Y’all remember Artifact? It was Valve’s foray into the world of computer-based collectible card games, designed by Magic: The Gathering creator Richard Garfield and loosely based on the characters and concepts of DOTA 2. It came out on November 28, 2018 for PC, macOS, and Linux, and unfortunately for Valve it was an almost instantaneous failure. Artifact lost nearly 75 percent of its players by January of 2019 according to Steam Charts, and by March Valve had shifted from a regular update schedule to a “heads-down” approach of experimentation and tinkering.
Players had experienced total radio silence since last March, until earlier this month when Valve said hey, check back after Half-Life: Alyx comes out. Since then Half-Life: Alyx has indeed come out, and true to its word Valve has today given what remains of the Artifact community its first brief look into the state of the game.
“This week we wanted to talk about the Artifact Beta 2.0, what it will include, and when it will happen,” the update reads. “The biggest change is zooming out to allow players access to all three lanes at once. The majority of effects still work on individual lanes so they still maintain their identity, but it’s less likely that a player will get shut out in the same way they used to. We’ve also focused on making the game easier to pick up. We aren’t selling cards, so you won’t face an opponent with a stacked deck. We’ve also added a new draft mode, Hero Draft, that gives you a taste of constructing decks without all the pressure.”
That last bit about not selling cards is the juiciest morsel here, since Artifact‘s original monetization model played a huge role in the game’s extremely early demise. Unlike every other major virtual collectible card game on the market — your Hearthstone, your Magic: The Gathering Arena, and what have you — Artifact was/is not free to play. It cost $20 to get in the door, and for the price of entry you received a set selection of starter cards, with no free way of obtaining additional cards. More cards could be purchased from Valve in booster packs for real money, or received as rewards from a special drafting mode that cost real money to play. This format makes logical sense on some level, since it works exactly like real physical card games do, but online CCG players had (and continue to have) a different set of expectations.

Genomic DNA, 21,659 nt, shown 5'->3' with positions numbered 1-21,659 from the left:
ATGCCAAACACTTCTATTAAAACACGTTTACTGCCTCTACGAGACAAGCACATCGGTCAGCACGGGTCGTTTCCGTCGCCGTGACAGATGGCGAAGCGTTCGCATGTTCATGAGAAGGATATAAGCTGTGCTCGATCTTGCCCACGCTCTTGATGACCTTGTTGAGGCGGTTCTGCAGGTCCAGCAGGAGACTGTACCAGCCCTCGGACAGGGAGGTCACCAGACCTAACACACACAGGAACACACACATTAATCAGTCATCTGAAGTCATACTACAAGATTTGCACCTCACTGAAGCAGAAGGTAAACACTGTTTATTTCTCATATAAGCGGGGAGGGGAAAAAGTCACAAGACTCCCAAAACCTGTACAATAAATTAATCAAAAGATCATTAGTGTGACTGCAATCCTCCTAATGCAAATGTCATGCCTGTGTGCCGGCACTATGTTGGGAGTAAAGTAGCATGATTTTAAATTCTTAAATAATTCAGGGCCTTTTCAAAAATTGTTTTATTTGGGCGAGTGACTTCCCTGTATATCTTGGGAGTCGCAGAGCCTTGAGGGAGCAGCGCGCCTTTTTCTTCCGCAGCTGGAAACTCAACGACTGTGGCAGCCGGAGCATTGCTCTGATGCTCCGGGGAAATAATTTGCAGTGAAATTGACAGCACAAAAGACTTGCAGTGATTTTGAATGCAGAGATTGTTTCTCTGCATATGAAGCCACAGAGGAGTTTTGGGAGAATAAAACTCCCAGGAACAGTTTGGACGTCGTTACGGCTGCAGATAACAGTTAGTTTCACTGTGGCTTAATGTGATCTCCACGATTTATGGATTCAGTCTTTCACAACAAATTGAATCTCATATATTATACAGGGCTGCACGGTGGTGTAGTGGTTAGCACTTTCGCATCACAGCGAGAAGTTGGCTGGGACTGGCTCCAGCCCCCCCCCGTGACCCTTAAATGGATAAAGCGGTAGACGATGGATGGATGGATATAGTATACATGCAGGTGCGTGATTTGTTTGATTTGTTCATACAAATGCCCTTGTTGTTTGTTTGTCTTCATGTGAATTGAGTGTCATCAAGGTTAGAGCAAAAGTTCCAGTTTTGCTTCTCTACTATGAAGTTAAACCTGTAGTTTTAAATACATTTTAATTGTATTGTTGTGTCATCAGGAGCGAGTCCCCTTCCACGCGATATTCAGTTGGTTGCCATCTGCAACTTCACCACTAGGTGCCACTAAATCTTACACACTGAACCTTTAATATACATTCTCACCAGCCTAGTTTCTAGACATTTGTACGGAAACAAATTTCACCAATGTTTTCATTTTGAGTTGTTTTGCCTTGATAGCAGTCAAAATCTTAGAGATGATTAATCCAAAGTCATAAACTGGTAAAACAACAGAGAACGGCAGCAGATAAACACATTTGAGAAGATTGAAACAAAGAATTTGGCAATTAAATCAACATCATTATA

Most of the cards worth having were predictably omitted from the included starter cards, which made Artifact a game about whose pockets were deepest, rather than whose decks were best. Valve eventually implemented some slight changes to the way that cards were sold and obtained, but it was too little too late.
As for when the Artifact 2.0 beta might happen, Valve gives no real information. The beta will, at some point in the future, follow the traditional closed-to-open model that so many games have used in the last five years, where players of the original game are gradually given access to a closed beta before the whole thing opens up. Valve does say that purchasing the game now does not save you a spot in the closed beta, so you can’t buy your way in. “We will prioritize people who purchased before today’s date,” the update reads.
This all sounds great, but all that’s really being said here is that Valve remembers that Artifact exists, and that it has plans for the game that will eventually be experienced by the public, which is basically what we knew a year ago. And yet somehow, today’s update is still more than I ever expected to receive; when Valve put out that missive about going heads-down last March, I figured we’d never see hide nor hair of Artifact ever again. Given that an honest-to-God Half-Life game just came out, I guess anything is possible.